I am a work-out-of-home mother. This necessitates some sacrifice in the amount of time I can spend with my daughter, and that can be difficult. My employer is reasonably flexible, allowing regular work from home which means maximising before and after school time. Despite various weekend commitments we all try to make sure there’s at least one weekend day where we don’t do too much and get a few hours to veg on the sofa. I try to use my holiday time judiciously to both reduce the eye-watering amount I spend on summer clubs and actually get a continual run of solid family time from which we can all recharge and remember why we like each other.
So this summer I did the sensible thing and took two weeks off, in the middle of which I ran away for a long weekend on my own.
This is, I think, something that can be hard to understand. If time with my daughter – and, for that matter, my freelancing, round-the-clock-working husband – is at a premium, it seems exceedingly selfish to run off in the middle of it to be by myself. It is selfish. And like many selfish things it turns out to be extremely good for you.
This is not going to be a piece about how much I missed them and how much it made me appreciate family time more because yes I do appreciate family time even more but actually I didn’t spend my time pining or – crucially – feeling guilty. Now, that might have been partly down to the venue in question, Gladstone’s Library. An actual, honest-to-God residential library, it’s a madly wonderful place in a tiny village in North Wales that I had no idea existed until my friend Jen visited and revealed the secret. A plan was made; rooms were booked. Before I knew it I’d shelled out around £150 of my hard-earned cash to stay three nights in what seemed to me to be a thing from a dream: a place where I could be completely quiet, completely focussed and – meal times and evenings aside – completely alone.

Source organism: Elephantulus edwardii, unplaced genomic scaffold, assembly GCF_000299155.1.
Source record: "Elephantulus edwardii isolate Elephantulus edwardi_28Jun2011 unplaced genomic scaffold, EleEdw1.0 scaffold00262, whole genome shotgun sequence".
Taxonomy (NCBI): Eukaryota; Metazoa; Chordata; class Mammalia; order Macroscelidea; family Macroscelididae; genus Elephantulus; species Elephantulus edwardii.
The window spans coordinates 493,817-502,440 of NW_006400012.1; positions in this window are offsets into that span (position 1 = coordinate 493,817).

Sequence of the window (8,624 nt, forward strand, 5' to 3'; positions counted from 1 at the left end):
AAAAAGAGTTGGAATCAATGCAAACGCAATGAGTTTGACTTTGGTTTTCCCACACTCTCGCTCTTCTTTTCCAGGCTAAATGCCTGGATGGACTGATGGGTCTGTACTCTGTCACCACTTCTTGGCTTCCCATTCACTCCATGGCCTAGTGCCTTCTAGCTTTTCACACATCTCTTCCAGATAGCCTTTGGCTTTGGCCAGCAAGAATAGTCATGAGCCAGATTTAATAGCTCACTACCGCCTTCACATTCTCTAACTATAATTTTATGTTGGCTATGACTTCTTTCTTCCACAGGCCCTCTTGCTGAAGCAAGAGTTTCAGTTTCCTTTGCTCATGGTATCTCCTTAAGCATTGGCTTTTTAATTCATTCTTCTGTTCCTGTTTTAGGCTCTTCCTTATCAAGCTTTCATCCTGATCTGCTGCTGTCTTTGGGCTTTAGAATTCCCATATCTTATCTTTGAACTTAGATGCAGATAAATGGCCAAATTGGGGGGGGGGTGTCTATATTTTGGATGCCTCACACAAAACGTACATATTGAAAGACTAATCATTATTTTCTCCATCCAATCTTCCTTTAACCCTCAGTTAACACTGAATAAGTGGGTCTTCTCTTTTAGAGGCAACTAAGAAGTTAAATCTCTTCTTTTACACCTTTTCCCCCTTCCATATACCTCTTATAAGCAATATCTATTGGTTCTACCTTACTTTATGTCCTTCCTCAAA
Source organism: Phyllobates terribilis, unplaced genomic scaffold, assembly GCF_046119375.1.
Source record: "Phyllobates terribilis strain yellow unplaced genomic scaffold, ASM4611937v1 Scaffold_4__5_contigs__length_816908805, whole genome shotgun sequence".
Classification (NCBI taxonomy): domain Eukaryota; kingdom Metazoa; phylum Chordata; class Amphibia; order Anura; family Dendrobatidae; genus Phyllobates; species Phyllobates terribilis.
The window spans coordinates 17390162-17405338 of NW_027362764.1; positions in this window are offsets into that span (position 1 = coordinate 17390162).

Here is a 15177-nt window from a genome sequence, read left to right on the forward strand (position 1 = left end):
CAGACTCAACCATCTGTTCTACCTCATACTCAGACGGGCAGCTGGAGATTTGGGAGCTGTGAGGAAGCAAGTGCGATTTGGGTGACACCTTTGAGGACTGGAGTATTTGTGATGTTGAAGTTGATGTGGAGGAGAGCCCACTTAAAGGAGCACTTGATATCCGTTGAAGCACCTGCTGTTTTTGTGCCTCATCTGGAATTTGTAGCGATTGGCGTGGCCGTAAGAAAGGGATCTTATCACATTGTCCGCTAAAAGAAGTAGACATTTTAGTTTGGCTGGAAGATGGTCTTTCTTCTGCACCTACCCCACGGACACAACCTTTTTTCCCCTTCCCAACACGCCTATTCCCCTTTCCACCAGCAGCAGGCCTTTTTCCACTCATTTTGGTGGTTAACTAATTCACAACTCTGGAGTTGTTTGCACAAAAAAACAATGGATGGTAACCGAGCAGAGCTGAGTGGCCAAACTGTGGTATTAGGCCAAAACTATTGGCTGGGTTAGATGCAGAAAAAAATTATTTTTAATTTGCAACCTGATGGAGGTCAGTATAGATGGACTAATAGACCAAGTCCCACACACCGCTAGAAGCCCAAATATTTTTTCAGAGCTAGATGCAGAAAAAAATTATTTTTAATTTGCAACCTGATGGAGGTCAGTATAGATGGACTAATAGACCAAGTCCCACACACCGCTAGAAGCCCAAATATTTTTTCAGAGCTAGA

I’ve forgotten how to be quiet. I do not know how to be still. I love the cinema because I’ve always loved the cinema but also because there are rules that require me to turn my phone off, concentrate and not talk – except when I’m telling my husband that no, he’s not ever allowed to clap at the jokes in a film again. (Sorry, people sitting next to us for Spider-Man: Homecoming; the Bueller thing was too much for him.) I pass Quaker meeting rooms and think about going in and learning how to sit still but it is unthinkable; I haven’t seen a fully single-screened television programme for at least two years. All of this means that the writing that is living in my head very rarely happens, because above all writing – good writing, writing another person might at some point want to read – requires concentration, even if you only do it four sentences at a time.